We say power corrupts because it magnifies the deficiencies and flaws of he who wields it, as well as his virtues. Power that is wielded well often let's the virtues of others to flourish. The Dao would say that he who rules withdraws, and the people believe that they rule themselves, not seeing the hidden hand. Whereas power that is wielded badly is often very visible.

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This is a very important concept in the political arena. In fact, politics, in the broad sense of term, can almost be defined as the art of acquiring and using power.

The maxim "power corrupts, and absolute power corrupts absolutely" appears to be very accurate in the "real world." Yet it is possible for very powerful people to be "good."

Three very important things to add to the discussion are ethics, group membership and balance.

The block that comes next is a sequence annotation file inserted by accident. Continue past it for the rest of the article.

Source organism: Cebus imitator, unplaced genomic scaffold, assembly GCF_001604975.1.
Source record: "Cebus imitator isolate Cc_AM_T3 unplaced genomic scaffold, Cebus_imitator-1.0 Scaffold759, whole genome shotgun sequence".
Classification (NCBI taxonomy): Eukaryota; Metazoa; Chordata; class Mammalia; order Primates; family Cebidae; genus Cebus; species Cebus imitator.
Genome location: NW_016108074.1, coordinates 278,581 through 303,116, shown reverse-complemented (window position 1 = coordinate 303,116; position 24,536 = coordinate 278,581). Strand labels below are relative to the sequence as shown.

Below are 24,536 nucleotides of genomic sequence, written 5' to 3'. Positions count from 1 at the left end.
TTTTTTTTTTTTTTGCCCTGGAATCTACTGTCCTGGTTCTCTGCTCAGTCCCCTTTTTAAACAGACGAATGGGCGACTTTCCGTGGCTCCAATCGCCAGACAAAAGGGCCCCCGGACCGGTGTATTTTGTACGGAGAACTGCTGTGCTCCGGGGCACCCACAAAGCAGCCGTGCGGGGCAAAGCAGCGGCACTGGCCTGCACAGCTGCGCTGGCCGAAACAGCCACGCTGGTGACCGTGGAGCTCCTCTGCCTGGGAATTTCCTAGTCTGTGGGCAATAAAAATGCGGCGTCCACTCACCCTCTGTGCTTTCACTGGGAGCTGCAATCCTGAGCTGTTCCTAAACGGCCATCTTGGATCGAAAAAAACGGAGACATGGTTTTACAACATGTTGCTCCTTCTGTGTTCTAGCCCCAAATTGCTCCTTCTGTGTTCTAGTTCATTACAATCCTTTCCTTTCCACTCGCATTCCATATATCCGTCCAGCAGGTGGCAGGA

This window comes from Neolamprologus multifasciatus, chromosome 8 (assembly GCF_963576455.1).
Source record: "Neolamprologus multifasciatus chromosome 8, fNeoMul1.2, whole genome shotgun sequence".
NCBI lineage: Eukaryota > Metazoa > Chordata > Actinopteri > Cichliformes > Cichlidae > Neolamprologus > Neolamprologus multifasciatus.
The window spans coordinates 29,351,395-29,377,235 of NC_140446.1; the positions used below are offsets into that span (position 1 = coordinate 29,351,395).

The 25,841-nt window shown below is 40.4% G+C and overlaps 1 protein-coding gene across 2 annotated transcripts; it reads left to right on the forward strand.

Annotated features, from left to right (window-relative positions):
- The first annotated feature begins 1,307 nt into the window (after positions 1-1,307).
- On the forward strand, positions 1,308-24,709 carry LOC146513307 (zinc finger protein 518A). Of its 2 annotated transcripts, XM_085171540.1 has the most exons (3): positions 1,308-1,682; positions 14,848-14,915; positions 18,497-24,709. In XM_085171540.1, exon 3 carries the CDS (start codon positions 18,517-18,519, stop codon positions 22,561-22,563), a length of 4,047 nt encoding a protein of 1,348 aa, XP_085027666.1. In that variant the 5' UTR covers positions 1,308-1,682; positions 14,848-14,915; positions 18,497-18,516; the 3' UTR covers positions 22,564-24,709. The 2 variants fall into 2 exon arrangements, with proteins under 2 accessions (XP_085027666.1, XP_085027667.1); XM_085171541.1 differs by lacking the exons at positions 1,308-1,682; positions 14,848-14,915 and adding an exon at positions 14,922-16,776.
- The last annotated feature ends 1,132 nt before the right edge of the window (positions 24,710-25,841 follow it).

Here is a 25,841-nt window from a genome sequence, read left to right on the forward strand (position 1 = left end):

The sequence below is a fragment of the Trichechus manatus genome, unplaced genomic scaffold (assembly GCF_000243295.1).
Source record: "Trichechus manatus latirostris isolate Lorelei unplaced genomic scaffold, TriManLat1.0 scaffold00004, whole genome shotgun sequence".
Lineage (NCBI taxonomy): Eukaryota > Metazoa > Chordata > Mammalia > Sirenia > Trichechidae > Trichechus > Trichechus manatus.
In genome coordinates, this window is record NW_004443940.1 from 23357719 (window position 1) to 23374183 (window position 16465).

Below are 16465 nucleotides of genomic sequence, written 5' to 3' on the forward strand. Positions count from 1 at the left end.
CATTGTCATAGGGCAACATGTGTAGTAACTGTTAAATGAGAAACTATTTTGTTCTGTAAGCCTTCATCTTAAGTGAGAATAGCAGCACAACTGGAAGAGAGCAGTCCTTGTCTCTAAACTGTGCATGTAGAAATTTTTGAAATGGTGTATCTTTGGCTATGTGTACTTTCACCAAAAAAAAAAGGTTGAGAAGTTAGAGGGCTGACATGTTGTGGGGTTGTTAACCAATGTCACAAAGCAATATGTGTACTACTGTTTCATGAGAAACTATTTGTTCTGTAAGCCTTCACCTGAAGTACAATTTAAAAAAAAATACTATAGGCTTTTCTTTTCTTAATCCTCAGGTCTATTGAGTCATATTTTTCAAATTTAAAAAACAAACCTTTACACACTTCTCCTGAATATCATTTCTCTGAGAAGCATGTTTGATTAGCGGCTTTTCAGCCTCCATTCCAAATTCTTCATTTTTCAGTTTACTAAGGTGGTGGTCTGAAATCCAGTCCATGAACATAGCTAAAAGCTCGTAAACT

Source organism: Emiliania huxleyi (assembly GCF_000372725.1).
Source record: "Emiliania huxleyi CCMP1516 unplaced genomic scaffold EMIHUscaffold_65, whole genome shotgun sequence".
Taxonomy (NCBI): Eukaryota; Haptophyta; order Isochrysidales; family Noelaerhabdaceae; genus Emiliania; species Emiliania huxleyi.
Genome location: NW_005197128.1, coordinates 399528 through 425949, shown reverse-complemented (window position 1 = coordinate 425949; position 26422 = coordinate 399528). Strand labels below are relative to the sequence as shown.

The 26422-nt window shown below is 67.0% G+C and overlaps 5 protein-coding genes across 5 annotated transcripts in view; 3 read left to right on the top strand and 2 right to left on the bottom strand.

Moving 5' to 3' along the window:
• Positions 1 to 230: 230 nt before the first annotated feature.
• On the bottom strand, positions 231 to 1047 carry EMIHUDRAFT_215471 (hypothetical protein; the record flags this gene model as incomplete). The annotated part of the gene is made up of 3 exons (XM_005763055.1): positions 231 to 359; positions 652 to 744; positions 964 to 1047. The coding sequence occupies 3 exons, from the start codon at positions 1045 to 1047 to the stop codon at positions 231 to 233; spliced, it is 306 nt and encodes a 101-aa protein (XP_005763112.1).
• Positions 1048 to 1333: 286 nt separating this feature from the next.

ETHICS: Immoral or amoral people who are very powerful are more likely to manifest behavior most people would describe as bad.

GROUP MEMBERSHIP: The Roman empire treated Romans better than the peoples who were conquered by Rome. Roman aristocrats were treated better than common Roman citizens, and the emperor typically treated his relatives better than other people.

BALANCE: The term "absolute power" suggests a lack of checks and balances. In fact, most people are limited to some extent by laws, peer pressure, etc.

If the laws or peers are themselves corrupt, then a power broker is more likely to be corrupt.

When an entire socio-political system is unbalanced, one might expect an increase in government power and corruption. Examples include the latter stages of the Roman empire as well as the United States today.

This may not directly answer your question, but it hopefully helps put things in perspective.

Keep in mind, also, that power can be used for good. Parents use their power to protect their children, and leaders may marshal powerful military forces to protect their people from invaders.

In summary, power isn't good or evil. It's something that can be used in a positive or negative way depending on a number of variables.